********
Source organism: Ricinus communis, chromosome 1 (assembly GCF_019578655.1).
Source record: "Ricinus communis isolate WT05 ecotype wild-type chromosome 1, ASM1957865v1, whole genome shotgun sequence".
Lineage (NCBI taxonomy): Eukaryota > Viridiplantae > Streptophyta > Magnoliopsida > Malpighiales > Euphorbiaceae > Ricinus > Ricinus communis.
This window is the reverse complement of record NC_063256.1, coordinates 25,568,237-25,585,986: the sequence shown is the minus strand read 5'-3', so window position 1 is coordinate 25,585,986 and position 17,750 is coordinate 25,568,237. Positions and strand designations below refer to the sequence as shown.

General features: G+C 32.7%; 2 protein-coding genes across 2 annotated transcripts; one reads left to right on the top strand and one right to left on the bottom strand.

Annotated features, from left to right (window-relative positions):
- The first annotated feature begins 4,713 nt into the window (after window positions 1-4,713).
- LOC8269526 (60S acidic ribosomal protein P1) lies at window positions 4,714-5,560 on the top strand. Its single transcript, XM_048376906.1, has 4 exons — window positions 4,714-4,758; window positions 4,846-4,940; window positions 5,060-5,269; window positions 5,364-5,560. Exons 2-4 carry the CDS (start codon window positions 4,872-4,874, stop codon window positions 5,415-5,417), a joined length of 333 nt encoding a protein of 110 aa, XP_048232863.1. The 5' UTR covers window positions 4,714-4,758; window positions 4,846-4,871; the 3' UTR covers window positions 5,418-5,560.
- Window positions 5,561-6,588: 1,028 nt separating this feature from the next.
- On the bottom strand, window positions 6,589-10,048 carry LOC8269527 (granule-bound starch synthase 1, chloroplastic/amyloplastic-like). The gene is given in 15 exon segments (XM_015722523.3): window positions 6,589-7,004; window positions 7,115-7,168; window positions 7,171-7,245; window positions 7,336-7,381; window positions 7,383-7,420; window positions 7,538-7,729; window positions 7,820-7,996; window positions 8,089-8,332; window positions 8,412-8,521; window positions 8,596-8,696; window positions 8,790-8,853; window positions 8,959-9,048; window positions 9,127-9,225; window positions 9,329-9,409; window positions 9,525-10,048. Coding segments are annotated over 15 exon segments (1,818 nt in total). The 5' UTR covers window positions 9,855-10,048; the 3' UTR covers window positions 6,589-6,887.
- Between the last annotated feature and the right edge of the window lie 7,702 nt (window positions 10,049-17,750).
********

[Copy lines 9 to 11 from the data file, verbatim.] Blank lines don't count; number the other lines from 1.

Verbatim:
- Window positions 5,561-6,588: 1,028 nt separating this feature from the next.
- On the bottom strand, window positions 6,589-10,048 carry LOC8269527 (granule-bound starch synthase 1, chloroplastic/amyloplastic-like). The gene is given in 15 exon segments (XM_015722523.3): window positions 6,589-7,004; window positions 7,115-7,168; window positions 7,171-7,245; window positions 7,336-7,381; window positions 7,383-7,420; window positions 7,538-7,729; window positions 7,820-7,996; window positions 8,089-8,332; window positions 8,412-8,521; window positions 8,596-8,696; window positions 8,790-8,853; window positions 8,959-9,048; window positions 9,127-9,225; window positions 9,329-9,409; window positions 9,525-10,048. Coding segments are annotated over 15 exon segments (1,818 nt in total). The 5' UTR covers window positions 9,855-10,048; the 3' UTR covers window positions 6,589-6,887.
- Between the last annotated feature and the right edge of the window lie 7,702 nt (window positions 10,049-17,750).